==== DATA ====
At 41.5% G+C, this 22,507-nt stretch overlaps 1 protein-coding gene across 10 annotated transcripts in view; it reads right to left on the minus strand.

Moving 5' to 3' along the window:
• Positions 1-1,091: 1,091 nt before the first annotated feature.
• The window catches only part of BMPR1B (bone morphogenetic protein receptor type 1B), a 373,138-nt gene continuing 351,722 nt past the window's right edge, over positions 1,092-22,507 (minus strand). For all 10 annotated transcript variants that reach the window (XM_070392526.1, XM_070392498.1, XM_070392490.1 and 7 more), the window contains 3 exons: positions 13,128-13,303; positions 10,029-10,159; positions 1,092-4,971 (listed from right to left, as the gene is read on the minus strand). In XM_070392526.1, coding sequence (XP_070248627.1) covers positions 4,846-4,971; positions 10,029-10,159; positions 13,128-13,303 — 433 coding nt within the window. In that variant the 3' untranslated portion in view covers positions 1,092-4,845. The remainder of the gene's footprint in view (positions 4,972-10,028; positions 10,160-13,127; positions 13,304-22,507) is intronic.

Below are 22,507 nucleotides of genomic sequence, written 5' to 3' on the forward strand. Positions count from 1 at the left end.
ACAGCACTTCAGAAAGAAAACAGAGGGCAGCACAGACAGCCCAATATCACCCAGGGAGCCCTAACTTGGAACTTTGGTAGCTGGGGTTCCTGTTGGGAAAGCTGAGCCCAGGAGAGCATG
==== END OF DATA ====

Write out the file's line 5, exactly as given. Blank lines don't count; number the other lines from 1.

Below are 22,507 nucleotides of genomic sequence, written 5' to 3' on the forward strand. Positions count from 1 at the left end.